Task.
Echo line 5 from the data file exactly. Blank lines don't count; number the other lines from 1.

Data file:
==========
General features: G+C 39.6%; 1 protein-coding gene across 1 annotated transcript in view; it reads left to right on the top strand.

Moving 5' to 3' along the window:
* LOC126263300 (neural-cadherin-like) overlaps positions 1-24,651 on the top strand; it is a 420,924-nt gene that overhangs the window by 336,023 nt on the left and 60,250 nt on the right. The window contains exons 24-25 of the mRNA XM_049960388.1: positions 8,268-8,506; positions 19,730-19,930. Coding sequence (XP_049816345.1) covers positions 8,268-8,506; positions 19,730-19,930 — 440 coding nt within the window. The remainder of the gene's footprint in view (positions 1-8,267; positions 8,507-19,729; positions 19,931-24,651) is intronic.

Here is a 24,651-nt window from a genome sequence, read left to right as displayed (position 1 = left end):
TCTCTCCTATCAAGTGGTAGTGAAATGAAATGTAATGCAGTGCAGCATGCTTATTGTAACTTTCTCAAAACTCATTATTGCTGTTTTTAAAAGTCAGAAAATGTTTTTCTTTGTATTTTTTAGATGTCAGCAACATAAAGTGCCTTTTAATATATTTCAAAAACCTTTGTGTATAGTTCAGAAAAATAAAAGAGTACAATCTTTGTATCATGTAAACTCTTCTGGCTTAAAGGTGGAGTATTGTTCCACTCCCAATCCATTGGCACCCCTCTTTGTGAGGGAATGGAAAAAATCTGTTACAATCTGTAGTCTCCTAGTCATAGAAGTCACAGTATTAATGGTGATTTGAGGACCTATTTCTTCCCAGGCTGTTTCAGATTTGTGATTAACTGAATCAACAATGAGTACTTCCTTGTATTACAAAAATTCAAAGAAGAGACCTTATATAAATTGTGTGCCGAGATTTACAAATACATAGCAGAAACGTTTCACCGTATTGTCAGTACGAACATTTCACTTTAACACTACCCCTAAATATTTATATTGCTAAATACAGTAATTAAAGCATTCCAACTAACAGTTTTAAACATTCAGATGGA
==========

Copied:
TCTCTCCTATCAAGTGGTAGTGAAATGAAATGTAATGCAGTGCAGCATGCTTATTGTAACTTTCTCAAAACTCATTATTGCTGTTTTTAAAAGTCAGAAAATGTTTTTCTTTGTATTTTTTAGATGTCAGCAACATAAAGTGCCTTTTAATATATTTCAAAAACCTTTGTGTATAGTTCAGAAAAATAAAAGAGTACAATCTTTGTATCATGTAAACTCTTCTGGCTTAAAGGTGGAGTATTGTTCCACTCCCAATCCATTGGCACCCCTCTTTGTGAGGGAATGGAAAAAATCTGTTACAATCTGTAGTCTCCTAGTCATAGAAGTCACAGTATTAATGGTGATTTGAGGACCTATTTCTTCCCAGGCTGTTTCAGATTTGTGATTAACTGAATCAACAATGAGTACTTCCTTGTATTACAAAAATTCAAAGAAGAGACCTTATATAAATTGTGTGCCGAGATTTACAAATACATAGCAGAAACGTTTCACCGTATTGTCAGTACGAACATTTCACTTTAACACTACCCCTAAATATTTATATTGCTAAATACAGTAATTAAAGCATTCCAACTAACAGTTTTAAACATTCAGATGGA